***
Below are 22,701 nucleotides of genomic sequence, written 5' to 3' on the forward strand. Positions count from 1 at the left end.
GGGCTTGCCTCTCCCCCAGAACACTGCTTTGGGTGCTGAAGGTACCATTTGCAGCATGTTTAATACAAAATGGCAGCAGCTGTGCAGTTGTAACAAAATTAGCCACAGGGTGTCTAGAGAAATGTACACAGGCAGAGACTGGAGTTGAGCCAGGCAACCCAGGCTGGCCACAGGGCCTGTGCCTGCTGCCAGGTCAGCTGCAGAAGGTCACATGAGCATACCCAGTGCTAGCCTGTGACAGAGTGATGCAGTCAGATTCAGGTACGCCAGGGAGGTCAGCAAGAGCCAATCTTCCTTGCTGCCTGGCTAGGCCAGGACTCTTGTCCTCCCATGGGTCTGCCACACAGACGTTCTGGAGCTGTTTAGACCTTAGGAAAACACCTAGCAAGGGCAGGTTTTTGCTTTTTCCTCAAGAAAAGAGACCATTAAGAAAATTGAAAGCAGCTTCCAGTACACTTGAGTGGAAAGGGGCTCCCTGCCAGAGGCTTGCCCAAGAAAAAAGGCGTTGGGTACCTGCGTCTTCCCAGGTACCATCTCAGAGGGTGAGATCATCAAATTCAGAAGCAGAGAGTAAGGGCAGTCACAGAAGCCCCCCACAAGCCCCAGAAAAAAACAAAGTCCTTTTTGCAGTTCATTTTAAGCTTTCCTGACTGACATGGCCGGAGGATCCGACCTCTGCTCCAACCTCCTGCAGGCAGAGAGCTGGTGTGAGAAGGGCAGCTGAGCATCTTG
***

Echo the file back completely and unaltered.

Below are 22,701 nucleotides of genomic sequence, written 5' to 3' on the forward strand. Positions count from 1 at the left end.
GGGCTTGCCTCTCCCCCAGAACACTGCTTTGGGTGCTGAAGGTACCATTTGCAGCATGTTTAATACAAAATGGCAGCAGCTGTGCAGTTGTAACAAAATTAGCCACAGGGTGTCTAGAGAAATGTACACAGGCAGAGACTGGAGTTGAGCCAGGCAACCCAGGCTGGCCACAGGGCCTGTGCCTGCTGCCAGGTCAGCTGCAGAAGGTCACATGAGCATACCCAGTGCTAGCCTGTGACAGAGTGATGCAGTCAGATTCAGGTACGCCAGGGAGGTCAGCAAGAGCCAATCTTCCTTGCTGCCTGGCTAGGCCAGGACTCTTGTCCTCCCATGGGTCTGCCACACAGACGTTCTGGAGCTGTTTAGACCTTAGGAAAACACCTAGCAAGGGCAGGTTTTTGCTTTTTCCTCAAGAAAAGAGACCATTAAGAAAATTGAAAGCAGCTTCCAGTACACTTGAGTGGAAAGGGGCTCCCTGCCAGAGGCTTGCCCAAGAAAAAAGGCGTTGGGTACCTGCGTCTTCCCAGGTACCATCTCAGAGGGTGAGATCATCAAATTCAGAAGCAGAGAGTAAGGGCAGTCACAGAAGCCCCCCACAAGCCCCAGAAAAAAACAAAGTCCTTTTTGCAGTTCATTTTAAGCTTTCCTGACTGACATGGCCGGAGGATCCGACCTCTGCTCCAACCTCCTGCAGGCAGAGAGCTGGTGTGAGAAGGGCAGCTGAGCATCTTG